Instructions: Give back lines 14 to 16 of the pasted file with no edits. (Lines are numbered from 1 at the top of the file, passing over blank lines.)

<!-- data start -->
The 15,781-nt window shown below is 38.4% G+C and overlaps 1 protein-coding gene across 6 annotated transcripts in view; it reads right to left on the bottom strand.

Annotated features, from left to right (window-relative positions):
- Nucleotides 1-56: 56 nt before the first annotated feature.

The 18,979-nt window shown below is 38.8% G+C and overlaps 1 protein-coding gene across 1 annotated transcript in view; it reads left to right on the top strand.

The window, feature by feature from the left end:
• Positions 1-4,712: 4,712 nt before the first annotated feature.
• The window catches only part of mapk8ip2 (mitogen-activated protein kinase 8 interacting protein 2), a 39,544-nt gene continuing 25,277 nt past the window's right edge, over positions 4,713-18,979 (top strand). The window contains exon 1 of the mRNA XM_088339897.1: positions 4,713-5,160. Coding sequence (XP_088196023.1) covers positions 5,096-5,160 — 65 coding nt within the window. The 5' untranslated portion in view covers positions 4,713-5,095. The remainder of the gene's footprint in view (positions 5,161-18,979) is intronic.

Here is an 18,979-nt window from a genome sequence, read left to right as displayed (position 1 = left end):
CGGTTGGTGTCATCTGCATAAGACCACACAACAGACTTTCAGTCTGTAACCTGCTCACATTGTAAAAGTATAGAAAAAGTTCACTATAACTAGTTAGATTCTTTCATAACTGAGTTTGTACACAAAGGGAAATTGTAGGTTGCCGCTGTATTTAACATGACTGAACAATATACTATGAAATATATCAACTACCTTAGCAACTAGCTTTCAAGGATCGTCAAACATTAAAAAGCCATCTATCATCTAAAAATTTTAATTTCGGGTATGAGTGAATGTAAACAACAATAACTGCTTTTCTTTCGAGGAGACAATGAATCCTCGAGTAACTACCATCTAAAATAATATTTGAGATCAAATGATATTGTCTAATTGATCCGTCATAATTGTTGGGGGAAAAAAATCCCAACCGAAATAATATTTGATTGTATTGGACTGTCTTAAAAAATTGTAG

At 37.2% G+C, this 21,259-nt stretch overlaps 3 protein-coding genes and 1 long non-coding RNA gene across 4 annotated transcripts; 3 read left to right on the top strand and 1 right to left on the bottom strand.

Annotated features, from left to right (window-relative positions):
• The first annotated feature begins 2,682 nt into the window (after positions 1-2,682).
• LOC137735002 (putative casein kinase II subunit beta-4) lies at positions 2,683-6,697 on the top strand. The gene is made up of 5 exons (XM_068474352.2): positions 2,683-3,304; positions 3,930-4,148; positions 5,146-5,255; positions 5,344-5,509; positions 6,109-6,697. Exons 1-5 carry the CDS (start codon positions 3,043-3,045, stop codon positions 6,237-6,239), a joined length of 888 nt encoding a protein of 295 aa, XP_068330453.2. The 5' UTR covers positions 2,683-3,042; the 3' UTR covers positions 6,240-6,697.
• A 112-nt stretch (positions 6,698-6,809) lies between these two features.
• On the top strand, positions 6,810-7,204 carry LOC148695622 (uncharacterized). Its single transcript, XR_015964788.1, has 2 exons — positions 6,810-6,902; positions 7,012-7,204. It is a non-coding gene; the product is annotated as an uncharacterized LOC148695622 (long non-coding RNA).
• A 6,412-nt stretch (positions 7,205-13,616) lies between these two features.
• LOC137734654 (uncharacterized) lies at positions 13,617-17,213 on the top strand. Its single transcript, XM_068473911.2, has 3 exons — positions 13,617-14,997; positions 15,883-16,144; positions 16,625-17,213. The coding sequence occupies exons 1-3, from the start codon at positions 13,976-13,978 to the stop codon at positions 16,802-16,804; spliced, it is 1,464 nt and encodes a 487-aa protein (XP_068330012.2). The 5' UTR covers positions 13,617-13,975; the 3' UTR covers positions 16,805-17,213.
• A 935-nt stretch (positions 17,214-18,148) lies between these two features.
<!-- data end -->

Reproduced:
• A 112-nt stretch (positions 6,698-6,809) lies between these two features.
• On the top strand, positions 6,810-7,204 carry LOC148695622 (uncharacterized). Its single transcript, XR_015964788.1, has 2 exons — positions 6,810-6,902; positions 7,012-7,204. It is a non-coding gene; the product is annotated as an uncharacterized LOC148695622 (long non-coding RNA).
• A 6,412-nt stretch (positions 7,205-13,616) lies between these two features.